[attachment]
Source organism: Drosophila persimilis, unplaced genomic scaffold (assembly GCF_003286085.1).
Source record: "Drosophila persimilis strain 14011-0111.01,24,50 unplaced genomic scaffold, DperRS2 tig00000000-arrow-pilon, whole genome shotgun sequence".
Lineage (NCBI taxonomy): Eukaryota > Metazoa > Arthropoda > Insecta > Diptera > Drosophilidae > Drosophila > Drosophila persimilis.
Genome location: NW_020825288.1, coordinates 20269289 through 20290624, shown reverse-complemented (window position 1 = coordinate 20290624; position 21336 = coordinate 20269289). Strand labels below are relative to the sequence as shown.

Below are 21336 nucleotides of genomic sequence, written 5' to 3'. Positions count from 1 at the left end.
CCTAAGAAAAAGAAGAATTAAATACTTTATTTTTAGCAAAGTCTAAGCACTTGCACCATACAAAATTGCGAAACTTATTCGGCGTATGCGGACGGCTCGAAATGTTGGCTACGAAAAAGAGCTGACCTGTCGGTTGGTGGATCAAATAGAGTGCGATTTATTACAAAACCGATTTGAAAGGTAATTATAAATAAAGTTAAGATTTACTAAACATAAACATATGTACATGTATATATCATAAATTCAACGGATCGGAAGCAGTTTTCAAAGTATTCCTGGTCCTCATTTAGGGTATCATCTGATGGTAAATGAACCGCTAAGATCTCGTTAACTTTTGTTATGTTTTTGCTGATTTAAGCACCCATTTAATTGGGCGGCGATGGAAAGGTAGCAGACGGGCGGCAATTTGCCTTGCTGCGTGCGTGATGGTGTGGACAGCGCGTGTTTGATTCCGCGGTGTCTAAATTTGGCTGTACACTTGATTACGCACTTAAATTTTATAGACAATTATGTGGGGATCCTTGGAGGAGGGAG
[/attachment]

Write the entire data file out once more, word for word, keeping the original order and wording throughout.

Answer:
Source organism: Drosophila persimilis, unplaced genomic scaffold (assembly GCF_003286085.1).
Source record: "Drosophila persimilis strain 14011-0111.01,24,50 unplaced genomic scaffold, DperRS2 tig00000000-arrow-pilon, whole genome shotgun sequence".
Lineage (NCBI taxonomy): Eukaryota > Metazoa > Arthropoda > Insecta > Diptera > Drosophilidae > Drosophila > Drosophila persimilis.
Genome location: NW_020825288.1, coordinates 20269289 through 20290624, shown reverse-complemented (window position 1 = coordinate 20290624; position 21336 = coordinate 20269289). Strand labels below are relative to the sequence as shown.

Below are 21336 nucleotides of genomic sequence, written 5' to 3'. Positions count from 1 at the left end.
CCTAAGAAAAAGAAGAATTAAATACTTTATTTTTAGCAAAGTCTAAGCACTTGCACCATACAAAATTGCGAAACTTATTCGGCGTATGCGGACGGCTCGAAATGTTGGCTACGAAAAAGAGCTGACCTGTCGGTTGGTGGATCAAATAGAGTGCGATTTATTACAAAACCGATTTGAAAGGTAATTATAAATAAAGTTAAGATTTACTAAACATAAACATATGTACATGTATATATCATAAATTCAACGGATCGGAAGCAGTTTTCAAAGTATTCCTGGTCCTCATTTAGGGTATCATCTGATGGTAAATGAACCGCTAAGATCTCGTTAACTTTTGTTATGTTTTTGCTGATTTAAGCACCCATTTAATTGGGCGGCGATGGAAAGGTAGCAGACGGGCGGCAATTTGCCTTGCTGCGTGCGTGATGGTGTGGACAGCGCGTGTTTGATTCCGCGGTGTCTAAATTTGGCTGTACACTTGATTACGCACTTAAATTTTATAGACAATTATGTGGGGATCCTTGGAGGAGGGAG